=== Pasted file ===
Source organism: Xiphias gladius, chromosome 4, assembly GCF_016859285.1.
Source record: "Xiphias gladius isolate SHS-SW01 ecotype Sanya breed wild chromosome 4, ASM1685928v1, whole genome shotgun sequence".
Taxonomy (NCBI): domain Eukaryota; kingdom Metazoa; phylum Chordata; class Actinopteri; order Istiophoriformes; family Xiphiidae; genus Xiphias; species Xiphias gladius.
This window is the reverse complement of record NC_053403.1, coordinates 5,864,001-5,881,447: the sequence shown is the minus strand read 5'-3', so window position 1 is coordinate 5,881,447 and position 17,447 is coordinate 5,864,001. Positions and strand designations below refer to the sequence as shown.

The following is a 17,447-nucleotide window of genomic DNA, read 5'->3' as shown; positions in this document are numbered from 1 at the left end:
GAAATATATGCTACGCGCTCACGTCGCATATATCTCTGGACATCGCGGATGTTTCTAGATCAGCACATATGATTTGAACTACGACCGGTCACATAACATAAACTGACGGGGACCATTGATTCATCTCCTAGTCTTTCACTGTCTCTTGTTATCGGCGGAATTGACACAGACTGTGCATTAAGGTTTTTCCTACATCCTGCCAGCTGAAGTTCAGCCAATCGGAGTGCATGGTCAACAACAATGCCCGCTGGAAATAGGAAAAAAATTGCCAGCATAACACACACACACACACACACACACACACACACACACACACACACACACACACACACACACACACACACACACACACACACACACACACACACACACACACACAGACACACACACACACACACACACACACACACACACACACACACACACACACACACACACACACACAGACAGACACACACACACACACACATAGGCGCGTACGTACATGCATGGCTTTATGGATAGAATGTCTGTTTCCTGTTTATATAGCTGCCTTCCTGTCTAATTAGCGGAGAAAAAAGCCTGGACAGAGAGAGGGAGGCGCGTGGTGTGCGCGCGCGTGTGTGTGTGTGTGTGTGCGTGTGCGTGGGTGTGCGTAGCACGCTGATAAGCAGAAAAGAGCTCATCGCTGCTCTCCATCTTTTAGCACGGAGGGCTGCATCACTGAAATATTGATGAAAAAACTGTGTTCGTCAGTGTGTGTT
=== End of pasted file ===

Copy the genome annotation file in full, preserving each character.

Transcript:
Source organism: Xiphias gladius, chromosome 4, assembly GCF_016859285.1.
Source record: "Xiphias gladius isolate SHS-SW01 ecotype Sanya breed wild chromosome 4, ASM1685928v1, whole genome shotgun sequence".
Taxonomy (NCBI): domain Eukaryota; kingdom Metazoa; phylum Chordata; class Actinopteri; order Istiophoriformes; family Xiphiidae; genus Xiphias; species Xiphias gladius.
This window is the reverse complement of record NC_053403.1, coordinates 5,864,001-5,881,447: the sequence shown is the minus strand read 5'-3', so window position 1 is coordinate 5,881,447 and position 17,447 is coordinate 5,864,001. Positions and strand designations below refer to the sequence as shown.

The following is a 17,447-nucleotide window of genomic DNA, read 5'->3' as shown; positions in this document are numbered from 1 at the left end:
GAAATATATGCTACGCGCTCACGTCGCATATATCTCTGGACATCGCGGATGTTTCTAGATCAGCACATATGATTTGAACTACGACCGGTCACATAACATAAACTGACGGGGACCATTGATTCATCTCCTAGTCTTTCACTGTCTCTTGTTATCGGCGGAATTGACACAGACTGTGCATTAAGGTTTTTCCTACATCCTGCCAGCTGAAGTTCAGCCAATCGGAGTGCATGGTCAACAACAATGCCCGCTGGAAATAGGAAAAAAATTGCCAGCATAACACACACACACACACACACACACACACACACACACACACACACACACACACACACACACACACACACACACACACACACACACACACACACACACACACACAGACACACACACACACACACACACACACACACACACACACACACACACACACACACACACACACACAGACAGACACACACACACACACACATAGGCGCGTACGTACATGCATGGCTTTATGGATAGAATGTCTGTTTCCTGTTTATATAGCTGCCTTCCTGTCTAATTAGCGGAGAAAAAAGCCTGGACAGAGAGAGGGAGGCGCGTGGTGTGCGCGCGCGTGTGTGTGTGTGTGTGTGCGTGTGCGTGGGTGTGCGTAGCACGCTGATAAGCAGAAAAGAGCTCATCGCTGCTCTCCATCTTTTAGCACGGAGGGCTGCATCACTGAAATATTGATGAAAAAACTGTGTTCGTCAGTGTGTGTT